What are my rights if an on-site vendor supplied a faulty respirator given to me at work and I have been overexposed as a result?

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What are my rights if an on-site vendor supplied a faulty respirator given to me at work and I have been overexposed as a result?

My employer paid for it. How can I prove that the vendor should have performed a hazard assessment to be sure they were issuing the proper respirator and cartridges.

Asked on October 7, 2014 under Personal Injury, Louisiana

Answers:

S.L,. Member, California Bar / FreeAdvice Contributing Attorney

Answered 7 years ago | Contributor

Since you were injured at work, you would have a worker's compensation claim which would compensate you for your injury including your medical bills and pain and suffering.  Your employer's human resources department should have the documents you will need to file your worker's compensation claim.

Your worker's compensation claim is separate from your claim against the third party vendor, who supplied the faulty respirator.  You can sue the vendor for negligence.  Negligence is the failure to exercise due care (that degree of care that a reasonable vendor would have exercised under the same or similar circumstances to prevent foreseeable harm).  In other words, if a reasonable vendor would have performed a hazard assessment to be certain it issued the proper respirator and cartridges, and the third party vendor in your case did not, you can establish that your vendor was negligent.  In order to prove negligence, you must prove duty of care, breach of duty, actual cause, proximate cause, and damages.  The failure to perform a hazard assessment for issuing the proper respirator and cartridges breached the duty of due care.  But for the failure to perform the hazard assessment, would you have been injured?  If the answer is no which appears to be the case, you have established actual cause.   Proximate cause means are there any unforeseeable intervening acts which caused your injury?  If the answer is no, the vendor is liable for negligence and you have established the elements to prove negligence.  You also need to prove damages (amount of monetary compensation you are seeking) which in this case would be your medical bills, medical reports to document the nature and extent of your injury and if applicable, compensation for wage loss.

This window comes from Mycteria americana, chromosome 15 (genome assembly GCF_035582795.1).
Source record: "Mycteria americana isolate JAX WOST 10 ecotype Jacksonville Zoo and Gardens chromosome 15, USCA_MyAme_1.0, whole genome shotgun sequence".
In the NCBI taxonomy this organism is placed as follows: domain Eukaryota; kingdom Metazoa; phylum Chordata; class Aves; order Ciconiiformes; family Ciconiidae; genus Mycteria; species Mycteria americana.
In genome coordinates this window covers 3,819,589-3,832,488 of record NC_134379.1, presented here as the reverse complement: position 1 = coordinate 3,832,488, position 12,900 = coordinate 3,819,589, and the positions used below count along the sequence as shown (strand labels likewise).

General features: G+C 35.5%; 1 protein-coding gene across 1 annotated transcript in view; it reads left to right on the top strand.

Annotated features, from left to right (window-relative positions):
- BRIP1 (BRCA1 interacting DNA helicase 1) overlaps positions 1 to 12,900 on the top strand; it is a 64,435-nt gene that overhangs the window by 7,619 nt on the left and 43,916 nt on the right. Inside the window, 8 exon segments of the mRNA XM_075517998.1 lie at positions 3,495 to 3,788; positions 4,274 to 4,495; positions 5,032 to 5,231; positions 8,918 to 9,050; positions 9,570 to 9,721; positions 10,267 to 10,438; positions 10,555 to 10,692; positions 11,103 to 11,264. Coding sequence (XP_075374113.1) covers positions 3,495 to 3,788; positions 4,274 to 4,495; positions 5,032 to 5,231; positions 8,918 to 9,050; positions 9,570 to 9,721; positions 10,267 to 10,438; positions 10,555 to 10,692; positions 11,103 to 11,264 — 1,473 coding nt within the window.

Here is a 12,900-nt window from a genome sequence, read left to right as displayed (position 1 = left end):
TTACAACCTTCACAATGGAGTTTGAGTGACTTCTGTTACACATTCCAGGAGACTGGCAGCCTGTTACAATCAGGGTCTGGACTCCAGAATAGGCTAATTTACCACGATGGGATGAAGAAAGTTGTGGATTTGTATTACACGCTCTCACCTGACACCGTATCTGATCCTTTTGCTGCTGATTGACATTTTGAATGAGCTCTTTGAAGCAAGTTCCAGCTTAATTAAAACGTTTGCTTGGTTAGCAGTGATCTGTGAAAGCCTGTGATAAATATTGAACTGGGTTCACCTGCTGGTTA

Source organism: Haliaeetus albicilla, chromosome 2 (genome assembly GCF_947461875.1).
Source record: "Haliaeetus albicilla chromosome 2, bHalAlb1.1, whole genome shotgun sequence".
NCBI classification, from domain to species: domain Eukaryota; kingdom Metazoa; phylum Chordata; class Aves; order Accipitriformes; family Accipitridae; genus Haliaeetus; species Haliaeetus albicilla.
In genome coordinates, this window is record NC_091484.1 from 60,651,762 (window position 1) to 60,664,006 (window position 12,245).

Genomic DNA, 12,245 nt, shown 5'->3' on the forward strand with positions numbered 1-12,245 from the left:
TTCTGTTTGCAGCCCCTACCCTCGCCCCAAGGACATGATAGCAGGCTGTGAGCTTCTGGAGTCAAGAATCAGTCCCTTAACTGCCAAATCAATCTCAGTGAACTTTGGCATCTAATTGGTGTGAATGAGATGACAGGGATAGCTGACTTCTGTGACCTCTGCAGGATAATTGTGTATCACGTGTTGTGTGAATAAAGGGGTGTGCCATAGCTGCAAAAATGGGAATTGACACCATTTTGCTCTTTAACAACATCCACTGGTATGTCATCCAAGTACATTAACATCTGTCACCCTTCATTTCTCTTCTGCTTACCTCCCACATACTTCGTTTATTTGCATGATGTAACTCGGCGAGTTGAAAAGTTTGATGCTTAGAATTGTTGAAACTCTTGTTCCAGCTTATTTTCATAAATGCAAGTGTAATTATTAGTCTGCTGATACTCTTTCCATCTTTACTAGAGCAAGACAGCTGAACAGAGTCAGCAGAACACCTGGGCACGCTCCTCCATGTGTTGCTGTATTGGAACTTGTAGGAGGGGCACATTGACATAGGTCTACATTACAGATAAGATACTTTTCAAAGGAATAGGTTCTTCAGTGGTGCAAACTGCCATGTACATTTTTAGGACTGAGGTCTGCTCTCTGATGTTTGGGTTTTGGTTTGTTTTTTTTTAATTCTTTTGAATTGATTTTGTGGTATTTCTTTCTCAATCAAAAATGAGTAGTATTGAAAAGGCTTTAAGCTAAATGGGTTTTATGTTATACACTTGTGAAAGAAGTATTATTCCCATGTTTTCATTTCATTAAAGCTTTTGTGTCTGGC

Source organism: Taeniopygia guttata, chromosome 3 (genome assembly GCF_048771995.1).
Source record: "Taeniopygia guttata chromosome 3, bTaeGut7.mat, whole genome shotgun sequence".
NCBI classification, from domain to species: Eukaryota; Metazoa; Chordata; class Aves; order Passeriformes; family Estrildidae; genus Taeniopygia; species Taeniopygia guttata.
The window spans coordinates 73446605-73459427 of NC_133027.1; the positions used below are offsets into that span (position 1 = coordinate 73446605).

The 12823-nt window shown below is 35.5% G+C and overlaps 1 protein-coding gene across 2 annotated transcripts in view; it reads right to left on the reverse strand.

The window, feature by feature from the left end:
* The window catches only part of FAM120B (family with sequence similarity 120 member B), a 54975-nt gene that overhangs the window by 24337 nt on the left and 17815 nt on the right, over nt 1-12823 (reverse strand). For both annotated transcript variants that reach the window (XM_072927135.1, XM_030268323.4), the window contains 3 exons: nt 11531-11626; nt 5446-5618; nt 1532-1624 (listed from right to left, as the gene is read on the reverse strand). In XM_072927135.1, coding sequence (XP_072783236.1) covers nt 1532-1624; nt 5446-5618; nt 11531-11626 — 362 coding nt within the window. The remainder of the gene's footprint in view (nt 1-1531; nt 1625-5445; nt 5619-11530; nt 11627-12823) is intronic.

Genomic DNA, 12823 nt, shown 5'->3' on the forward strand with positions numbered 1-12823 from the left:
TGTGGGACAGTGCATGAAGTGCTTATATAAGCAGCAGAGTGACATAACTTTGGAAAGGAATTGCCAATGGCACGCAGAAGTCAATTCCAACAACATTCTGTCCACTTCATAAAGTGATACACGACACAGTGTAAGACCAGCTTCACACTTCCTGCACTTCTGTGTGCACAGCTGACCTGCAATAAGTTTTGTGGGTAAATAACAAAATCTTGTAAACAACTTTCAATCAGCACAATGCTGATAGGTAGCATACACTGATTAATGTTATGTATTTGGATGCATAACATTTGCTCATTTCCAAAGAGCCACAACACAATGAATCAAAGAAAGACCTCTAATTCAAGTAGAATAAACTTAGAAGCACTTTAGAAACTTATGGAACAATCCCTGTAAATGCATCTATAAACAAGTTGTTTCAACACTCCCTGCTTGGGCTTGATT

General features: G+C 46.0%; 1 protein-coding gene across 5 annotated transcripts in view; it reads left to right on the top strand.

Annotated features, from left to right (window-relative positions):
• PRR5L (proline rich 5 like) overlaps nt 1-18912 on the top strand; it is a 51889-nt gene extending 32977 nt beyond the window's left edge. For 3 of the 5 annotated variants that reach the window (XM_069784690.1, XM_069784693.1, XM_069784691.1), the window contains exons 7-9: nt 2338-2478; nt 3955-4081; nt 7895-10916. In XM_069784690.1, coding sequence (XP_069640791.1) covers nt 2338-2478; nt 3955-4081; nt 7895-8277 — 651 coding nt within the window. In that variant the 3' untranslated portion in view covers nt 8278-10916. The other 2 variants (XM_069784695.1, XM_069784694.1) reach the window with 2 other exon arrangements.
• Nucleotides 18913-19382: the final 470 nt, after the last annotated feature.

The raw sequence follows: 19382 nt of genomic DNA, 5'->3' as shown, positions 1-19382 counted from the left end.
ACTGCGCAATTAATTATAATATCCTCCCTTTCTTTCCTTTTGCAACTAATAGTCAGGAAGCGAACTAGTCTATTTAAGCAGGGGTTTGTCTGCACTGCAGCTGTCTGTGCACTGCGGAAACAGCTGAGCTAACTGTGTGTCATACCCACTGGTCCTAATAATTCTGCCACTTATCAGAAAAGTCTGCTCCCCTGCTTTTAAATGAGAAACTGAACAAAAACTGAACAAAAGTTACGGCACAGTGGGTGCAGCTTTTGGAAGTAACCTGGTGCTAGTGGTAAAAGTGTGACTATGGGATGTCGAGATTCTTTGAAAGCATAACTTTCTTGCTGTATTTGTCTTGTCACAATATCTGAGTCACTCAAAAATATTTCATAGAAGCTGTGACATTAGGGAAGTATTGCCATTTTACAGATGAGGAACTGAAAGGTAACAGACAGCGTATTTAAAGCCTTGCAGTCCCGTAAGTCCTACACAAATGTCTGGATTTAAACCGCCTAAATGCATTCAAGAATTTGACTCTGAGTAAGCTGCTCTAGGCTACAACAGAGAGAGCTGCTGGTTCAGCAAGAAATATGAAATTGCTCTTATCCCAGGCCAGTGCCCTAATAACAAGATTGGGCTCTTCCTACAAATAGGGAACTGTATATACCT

Compensation for the medical bills is straight reimbursement.  The medical reports as mentioned document the nature and extent of your injury and will be used to determine compensation for pain and suffering, which is an amount in addition to the medical bills.  Compensation for wage loss is straight reimbursement.

Prior to filing a lawsuit against the vendor, it may be possible to settle the case with the vendor's insurance carrier.  Your claim filed with the vendor's insurance company should include your medical bills, medical reports and documentation of wage loss.  If the case is settled with the vendor's insurance carrier, NO lawsuit is filed against the vendor.  If you are dissatisfied with settlement offers from the vendor's insurance carrier, reject the settlement offers and file a lawsuit for negligence against the vendor.  If the case is NOT settled with the vendor's insurance carrier, your lawsuit for negligence against the vendor must be filed prior to the expiration of the applicable statute of limitations or you will lose your rights forever in the matter.

SJZ, Member, New York Bar / FreeAdvice Contributing Attorney

Answered 7 years ago | Contributor

The main issue is: have you in fact been harmed (e.g. sickened or made ill in some way)? The law does not provide compensation for being exposed to threats or risk, or for what could or might happen; it only provides compensation for actual injuries and costs (such as medical costs). Even if you were overexposed, if nothing happened due to that exposure, you would not have a viable legal claim and would not be entitled to compensation.

If you were injured in some way, then to prove what the vendor should have done, you'll need an expert witness, such as a safety consultant, who can testify as to what the vendor is required to do and/or as to what would be reasonable and standard safety precautions.


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